Unlike the stereotypical circular scheme observed during training, at the end of the complexity condition, choice sequence became more variable (Fig. 1b). We found that mice progressively increased the variability of their choice sequences and thus their success rate along sessions (Fig. 1c). This increased variability in the generated sequences was demonstrated by an increase in the normalized LZ-complexity measure (hereafter NLZcomp) of the session sequences, a decrease in an entropy measure based on recurrence plot quantification and an increase in the percentage of U-turns (Fig. 1d). Furthermore, in the last session, 65.5% of the sequences were not significantly different from surrogate sequences generated randomly (Supplementary Fig 1a). The success rate was correlated with the NLZcomp of the entire session of choice sequences (Fig. 1e), suggesting that mice increased their reward through an increased variability in their choice. The increase in success rate was associated with an increase of the percentage of U-turns (Fig. 1d), yet mice performed a suboptimal U-turn rate of 30%, below the 50% U-turn rate ensuring 100% of rewards (Supplementary Fig 1b).

### Computational modeling indicates the use of random strategy

From a behavioral point of view, mice thus managed to increase their success rate in a highly demanding task. They did not achieve 100% success but reached performances that indicate a substantial level of variability. Given that the task is fully deterministic, the most efficient strategy would be to learn and repeat one (or a subset) of the 10-choice long sequences that are always rewarded. This strategy ensures the highest success rate but incurs a tremendous memory cost. On the other hand, a purely random selection is another appealing strategy since it is less costly and leads to about 75% of reward. To differentiate between the two strategies and better understand the computational principles underlying variability generation in mice, we examined the ability of a classical RL algorithm to account for the mouse decision-making process under these conditions.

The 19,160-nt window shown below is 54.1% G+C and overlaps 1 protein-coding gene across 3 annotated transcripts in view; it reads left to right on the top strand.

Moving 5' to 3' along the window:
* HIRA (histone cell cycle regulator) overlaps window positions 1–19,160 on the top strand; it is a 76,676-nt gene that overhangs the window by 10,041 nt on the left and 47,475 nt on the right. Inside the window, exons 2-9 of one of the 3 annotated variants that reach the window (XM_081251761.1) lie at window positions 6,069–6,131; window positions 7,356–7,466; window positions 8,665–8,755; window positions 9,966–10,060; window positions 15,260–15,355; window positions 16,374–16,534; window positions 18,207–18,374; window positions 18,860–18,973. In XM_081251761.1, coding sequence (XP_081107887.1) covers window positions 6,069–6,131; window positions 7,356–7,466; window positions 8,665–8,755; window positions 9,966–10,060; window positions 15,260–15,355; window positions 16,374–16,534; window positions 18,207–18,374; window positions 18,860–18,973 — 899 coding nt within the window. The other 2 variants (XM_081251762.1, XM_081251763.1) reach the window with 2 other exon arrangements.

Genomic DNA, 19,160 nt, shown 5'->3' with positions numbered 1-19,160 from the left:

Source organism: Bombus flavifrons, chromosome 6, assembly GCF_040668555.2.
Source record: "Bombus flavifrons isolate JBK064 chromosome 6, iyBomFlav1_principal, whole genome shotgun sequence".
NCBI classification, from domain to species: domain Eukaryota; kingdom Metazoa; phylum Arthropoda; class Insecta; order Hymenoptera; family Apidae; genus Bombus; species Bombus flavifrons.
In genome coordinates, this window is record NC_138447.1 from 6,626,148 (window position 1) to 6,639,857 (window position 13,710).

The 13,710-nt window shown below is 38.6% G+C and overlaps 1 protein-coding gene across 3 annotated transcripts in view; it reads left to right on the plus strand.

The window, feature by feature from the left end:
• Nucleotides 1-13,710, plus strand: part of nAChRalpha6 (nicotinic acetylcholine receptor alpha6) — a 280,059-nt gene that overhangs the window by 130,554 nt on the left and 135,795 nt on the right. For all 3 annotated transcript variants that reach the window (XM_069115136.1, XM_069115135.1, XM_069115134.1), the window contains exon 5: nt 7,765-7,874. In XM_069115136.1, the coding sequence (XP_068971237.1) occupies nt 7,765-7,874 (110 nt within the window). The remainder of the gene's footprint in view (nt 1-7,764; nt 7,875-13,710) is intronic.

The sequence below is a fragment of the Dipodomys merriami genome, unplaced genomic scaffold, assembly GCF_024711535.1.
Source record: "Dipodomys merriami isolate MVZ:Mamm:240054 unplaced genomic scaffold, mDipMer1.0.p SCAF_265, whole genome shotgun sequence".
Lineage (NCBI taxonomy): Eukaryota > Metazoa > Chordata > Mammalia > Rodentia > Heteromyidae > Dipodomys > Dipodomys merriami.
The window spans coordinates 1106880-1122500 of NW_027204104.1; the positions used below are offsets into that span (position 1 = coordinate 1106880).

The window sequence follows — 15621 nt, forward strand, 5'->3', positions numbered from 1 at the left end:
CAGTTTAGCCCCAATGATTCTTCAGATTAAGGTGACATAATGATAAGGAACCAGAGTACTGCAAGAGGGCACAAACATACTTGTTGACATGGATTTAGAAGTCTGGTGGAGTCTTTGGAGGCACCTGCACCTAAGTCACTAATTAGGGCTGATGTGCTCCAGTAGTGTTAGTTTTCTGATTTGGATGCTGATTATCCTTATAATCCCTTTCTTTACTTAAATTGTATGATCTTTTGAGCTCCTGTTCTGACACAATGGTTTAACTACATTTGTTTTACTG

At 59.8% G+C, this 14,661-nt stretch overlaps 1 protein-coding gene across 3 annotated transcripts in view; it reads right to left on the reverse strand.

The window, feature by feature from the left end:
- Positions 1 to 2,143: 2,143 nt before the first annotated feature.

As in classical reinforcement learning, state-action values were learned using the Rescorla-Wagner rule^{22} and action selection was based on a softmax policy^{5} (Fig. 2a; see “Methods”). Two adaptations were applied: (i) rewards were discounted by a U-turn cost \(\varkappa\) in the utility function in order to reproduce mouse circular trajectories in the training phase; (ii) states were represented as vectors in order to simulate mouse memory of previous choices. By defining states as vectors including the history of previous locations instead of the current location alone, we were able to vary the memory size of simulated mice and to obtain different solutions from the model accordingly. We found that, with no memory (i.e. state = current location), the model learned equal values for both targets in almost all states (Fig. 2b). In contrast, and in agreement with classical RL, with the history of the nine last choices stored in memory, the model favored the rewarded target in half of the situations by learning higher values (approximately 90 vs 10%) associated with rewarded sequences of choices (Fig. 2b). This indicates that classical RL can find the optimal solution of the task if using a large memory. Furthermore, choosing randomly was dependent not only on the values associated with current choices, but also on the softmax temperature and the U-turn cost. The ratio between these two hyperparameter controls the level of randomness in action selection (see “Methods”). Intuitively, a high level of randomness leads to high choice variability and sequence complexity. But interestingly, the randomness hyperparameter had opposite effects on the model behavior with small and large memory sizes. While increasing the temperature always increased the complexity of choice sequences, it increased the success rate for small memory sizes but decreased it for larger memories (Fig. 2c). A boundary between the two regimes was found between memory sizes of 3 and 4.